Tuesday, 20 September 2016

The root of a housing crisis: we’re building the wrong thing

I am not sure to what degree this problem is relevant to the rest of the world, but it is an urgent discussion in relation to Melbourne and Sydney, Australia.  Writing in the Conversation,   of the The Australian Population Research Institute leads off:
As is well known, the shortage of affordable separate housing in Sydney and Melbourne means that most first home buyers and renters cannot currently find housing suited to their needs in locations of their choice.
Summarily setting aside the building industry's insistence that the market will continue to demand more apartments for small or single person households for a younger demographic, Birrell suggests the contrary conclusion.  His research suggests that in the medium term, immigration in particular will drive a greater need for homes for family formation.

But then Birrell criticizes current industry and academic research for using crude extrapolations of present assumptions about dwelling types, only to do exactly the same himself. Simply put, he assumes that family formation will continue to be identified with single detached dwellings, regardless of their decreasing share of the new build housing stock, and the continuing loss of older detached housing for apartment development sites.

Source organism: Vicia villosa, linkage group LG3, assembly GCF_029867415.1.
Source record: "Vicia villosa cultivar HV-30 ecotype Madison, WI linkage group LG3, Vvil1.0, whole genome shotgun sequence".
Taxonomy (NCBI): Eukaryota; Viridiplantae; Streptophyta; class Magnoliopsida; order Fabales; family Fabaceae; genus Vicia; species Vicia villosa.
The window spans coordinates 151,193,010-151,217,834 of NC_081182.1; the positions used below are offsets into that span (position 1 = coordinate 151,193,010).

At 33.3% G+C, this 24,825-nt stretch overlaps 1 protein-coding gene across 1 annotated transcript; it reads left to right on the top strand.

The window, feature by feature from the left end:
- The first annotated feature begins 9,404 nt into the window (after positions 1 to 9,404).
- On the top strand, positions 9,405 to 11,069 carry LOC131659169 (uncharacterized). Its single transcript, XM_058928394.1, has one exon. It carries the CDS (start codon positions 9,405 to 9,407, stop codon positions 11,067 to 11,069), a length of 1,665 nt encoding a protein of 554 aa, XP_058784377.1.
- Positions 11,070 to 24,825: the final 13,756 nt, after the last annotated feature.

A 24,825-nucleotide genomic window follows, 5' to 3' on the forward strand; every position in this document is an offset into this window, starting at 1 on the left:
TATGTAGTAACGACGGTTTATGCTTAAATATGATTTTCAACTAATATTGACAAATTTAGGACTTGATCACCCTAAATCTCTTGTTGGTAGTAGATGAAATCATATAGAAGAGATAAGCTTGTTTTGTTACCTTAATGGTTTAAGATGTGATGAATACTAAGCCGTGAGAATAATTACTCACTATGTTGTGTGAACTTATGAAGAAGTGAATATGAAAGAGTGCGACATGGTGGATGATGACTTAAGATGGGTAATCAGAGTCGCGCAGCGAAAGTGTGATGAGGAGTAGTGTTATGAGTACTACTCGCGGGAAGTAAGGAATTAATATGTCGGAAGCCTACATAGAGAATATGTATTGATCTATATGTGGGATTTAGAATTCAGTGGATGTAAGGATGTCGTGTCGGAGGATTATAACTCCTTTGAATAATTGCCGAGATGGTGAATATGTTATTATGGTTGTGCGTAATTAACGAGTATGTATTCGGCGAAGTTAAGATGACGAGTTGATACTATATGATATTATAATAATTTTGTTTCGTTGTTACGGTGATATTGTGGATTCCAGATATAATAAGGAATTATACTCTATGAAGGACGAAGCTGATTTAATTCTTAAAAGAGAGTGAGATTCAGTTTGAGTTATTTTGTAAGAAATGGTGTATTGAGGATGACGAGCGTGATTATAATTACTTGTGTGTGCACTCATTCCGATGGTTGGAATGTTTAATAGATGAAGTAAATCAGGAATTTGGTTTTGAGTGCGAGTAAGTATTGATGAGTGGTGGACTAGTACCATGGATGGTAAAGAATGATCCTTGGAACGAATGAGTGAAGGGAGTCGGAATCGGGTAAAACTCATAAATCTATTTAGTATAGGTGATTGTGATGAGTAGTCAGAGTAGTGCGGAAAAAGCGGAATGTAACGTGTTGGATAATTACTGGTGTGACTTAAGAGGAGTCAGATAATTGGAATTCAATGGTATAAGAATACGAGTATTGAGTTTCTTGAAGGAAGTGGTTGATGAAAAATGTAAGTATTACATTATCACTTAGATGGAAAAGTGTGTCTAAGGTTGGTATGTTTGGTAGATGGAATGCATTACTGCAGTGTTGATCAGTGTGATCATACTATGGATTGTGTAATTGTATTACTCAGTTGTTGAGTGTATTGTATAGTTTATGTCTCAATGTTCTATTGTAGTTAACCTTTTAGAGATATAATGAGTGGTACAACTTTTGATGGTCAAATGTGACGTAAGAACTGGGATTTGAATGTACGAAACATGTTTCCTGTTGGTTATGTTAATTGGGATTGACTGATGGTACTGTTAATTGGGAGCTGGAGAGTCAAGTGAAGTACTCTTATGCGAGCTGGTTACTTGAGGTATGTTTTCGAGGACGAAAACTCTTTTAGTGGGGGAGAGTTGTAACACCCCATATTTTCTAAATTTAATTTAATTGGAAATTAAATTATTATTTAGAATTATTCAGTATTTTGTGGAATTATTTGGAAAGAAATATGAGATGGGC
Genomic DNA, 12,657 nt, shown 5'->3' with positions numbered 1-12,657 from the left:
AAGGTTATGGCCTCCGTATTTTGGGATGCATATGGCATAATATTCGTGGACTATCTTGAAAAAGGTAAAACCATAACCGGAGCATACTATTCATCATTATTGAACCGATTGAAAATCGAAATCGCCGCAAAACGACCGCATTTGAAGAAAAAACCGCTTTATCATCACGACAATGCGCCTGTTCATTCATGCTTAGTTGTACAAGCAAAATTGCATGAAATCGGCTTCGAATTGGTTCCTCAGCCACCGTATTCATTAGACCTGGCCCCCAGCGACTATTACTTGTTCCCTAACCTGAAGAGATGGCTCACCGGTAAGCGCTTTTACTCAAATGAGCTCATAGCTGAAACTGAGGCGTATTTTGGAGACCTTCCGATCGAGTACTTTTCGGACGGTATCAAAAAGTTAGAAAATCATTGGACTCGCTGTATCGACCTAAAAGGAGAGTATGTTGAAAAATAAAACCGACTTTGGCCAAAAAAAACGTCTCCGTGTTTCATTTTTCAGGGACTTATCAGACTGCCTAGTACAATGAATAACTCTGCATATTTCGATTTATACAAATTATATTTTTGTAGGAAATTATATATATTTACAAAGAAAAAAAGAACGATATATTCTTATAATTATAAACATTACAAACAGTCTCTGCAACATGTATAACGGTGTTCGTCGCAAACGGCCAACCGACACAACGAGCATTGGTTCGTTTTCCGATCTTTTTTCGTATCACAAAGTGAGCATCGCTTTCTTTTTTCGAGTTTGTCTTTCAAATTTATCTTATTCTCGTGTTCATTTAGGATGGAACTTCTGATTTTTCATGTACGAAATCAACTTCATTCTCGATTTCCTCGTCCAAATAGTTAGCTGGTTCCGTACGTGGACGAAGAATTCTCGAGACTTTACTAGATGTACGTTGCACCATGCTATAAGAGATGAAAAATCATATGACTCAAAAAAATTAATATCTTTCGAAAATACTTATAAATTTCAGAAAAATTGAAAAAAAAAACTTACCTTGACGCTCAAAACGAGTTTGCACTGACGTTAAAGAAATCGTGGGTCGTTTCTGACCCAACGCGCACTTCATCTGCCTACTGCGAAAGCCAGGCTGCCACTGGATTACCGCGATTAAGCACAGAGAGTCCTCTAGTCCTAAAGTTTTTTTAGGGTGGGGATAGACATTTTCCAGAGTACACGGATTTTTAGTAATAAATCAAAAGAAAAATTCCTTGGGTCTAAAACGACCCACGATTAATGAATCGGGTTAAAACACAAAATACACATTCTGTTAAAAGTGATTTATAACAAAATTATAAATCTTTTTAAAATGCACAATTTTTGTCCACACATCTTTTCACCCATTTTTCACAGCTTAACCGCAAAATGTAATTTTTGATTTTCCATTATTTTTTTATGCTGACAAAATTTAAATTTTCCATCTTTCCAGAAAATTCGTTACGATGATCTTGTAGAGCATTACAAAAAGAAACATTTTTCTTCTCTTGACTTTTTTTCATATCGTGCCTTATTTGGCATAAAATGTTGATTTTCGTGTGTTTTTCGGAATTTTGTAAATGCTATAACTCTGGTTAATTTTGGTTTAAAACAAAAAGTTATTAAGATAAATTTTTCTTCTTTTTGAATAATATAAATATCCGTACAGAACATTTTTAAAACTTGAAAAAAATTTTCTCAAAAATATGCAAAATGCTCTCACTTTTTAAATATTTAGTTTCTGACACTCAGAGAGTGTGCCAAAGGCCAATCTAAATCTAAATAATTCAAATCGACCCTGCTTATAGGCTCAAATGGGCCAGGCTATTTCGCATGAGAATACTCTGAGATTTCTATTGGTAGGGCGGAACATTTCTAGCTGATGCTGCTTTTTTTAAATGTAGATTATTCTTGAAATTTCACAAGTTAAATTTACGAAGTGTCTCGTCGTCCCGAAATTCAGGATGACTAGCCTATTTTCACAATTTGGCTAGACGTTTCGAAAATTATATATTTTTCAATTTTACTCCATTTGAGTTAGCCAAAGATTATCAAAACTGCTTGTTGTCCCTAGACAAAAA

A more sophisticated analysis would acknowledge that, as the populations of Sydney and Melbourne recognise the advantages as well as compromises of genuinely urban city living, there is likely to be a very significant growth of demand for family accommodation in apartments.  If that simple proposition is reasonable, then Birrel's headline still holds true, but for a subtly different reason.
The problem is not that we are failing to build single detached dwellings in places families want to live now.  The real problem is that all the best sites where families will be happy to live in the future, are being more or less permanently rendered unavailable for larger apartments.
It has to do with the nature of the land title for ownership of apartments in Australia.  Title is overwhelmingly the fragmented 'strata' title, where once a building is subdivided into individual apartment lots for sale, it is extremely difficult to re-consolidate, or even to reconfigure.  Profit in the current Sydney and Melbourne markets is maximised by building an overwhelmingly large proportion of single bedroom and studio apartments.  And there seems to be no truly effective planning instrument that prevents this outcome, with local government consistently unable to enforce its requirements for more forward looking mix of apartment sizes.

Read the Conversation article here:

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